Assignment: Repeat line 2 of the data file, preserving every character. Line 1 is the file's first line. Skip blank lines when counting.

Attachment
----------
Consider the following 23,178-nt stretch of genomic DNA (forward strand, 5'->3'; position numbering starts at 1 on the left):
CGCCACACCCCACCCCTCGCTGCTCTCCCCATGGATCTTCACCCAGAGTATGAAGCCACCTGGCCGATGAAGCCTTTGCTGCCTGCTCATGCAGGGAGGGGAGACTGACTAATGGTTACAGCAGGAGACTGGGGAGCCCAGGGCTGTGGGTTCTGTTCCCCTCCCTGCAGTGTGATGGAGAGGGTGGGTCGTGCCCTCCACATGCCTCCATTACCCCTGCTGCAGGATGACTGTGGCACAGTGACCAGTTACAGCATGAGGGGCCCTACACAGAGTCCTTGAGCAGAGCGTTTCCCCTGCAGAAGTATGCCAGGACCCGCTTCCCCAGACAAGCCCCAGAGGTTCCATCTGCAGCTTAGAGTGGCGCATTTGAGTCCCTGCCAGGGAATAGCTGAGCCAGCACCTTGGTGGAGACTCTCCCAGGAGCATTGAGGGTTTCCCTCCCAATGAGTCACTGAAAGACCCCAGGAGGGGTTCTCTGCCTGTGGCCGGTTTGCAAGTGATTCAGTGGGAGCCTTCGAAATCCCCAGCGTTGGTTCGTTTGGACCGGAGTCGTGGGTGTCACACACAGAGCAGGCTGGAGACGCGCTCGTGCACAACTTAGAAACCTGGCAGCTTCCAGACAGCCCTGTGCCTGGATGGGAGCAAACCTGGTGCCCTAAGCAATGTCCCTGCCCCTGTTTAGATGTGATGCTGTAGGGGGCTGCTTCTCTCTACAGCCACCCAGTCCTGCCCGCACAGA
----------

CGCCACACCCCACCCCTCGCTGCTCTCCCCATGGATCTTCACCCAGAGTATGAAGCCACCTGGCCGATGAAGCCTTTGCTGCCTGCTCATGCAGGGAGGGGAGACTGACTAATGGTTACAGCAGGAGACTGGGGAGCCCAGGGCTGTGGGTTCTGTTCCCCTCCCTGCAGTGTGATGGAGAGGGTGGGTCGTGCCCTCCACATGCCTCCATTACCCCTGCTGCAGGATGACTGTGGCACAGTGACCAGTTACAGCATGAGGGGCCCTACACAGAGTCCTTGAGCAGAGCGTTTCCCCTGCAGAAGTATGCCAGGACCCGCTTCCCCAGACAAGCCCCAGAGGTTCCATCTGCAGCTTAGAGTGGCGCATTTGAGTCCCTGCCAGGGAATAGCTGAGCCAGCACCTTGGTGGAGACTCTCCCAGGAGCATTGAGGGTTTCCCTCCCAATGAGTCACTGAAAGACCCCAGGAGGGGTTCTCTGCCTGTGGCCGGTTTGCAAGTGATTCAGTGGGAGCCTTCGAAATCCCCAGCGTTGGTTCGTTTGGACCGGAGTCGTGGGTGTCACACACAGAGCAGGCTGGAGACGCGCTCGTGCACAACTTAGAAACCTGGCAGCTTCCAGACAGCCCTGTGCCTGGATGGGAGCAAACCTGGTGCCCTAAGCAATGTCCCTGCCCCTGTTTAGATGTGATGCTGTAGGGGGCTGCTTCTCTCTACAGCCACCCAGTCCTGCCCGCACAGA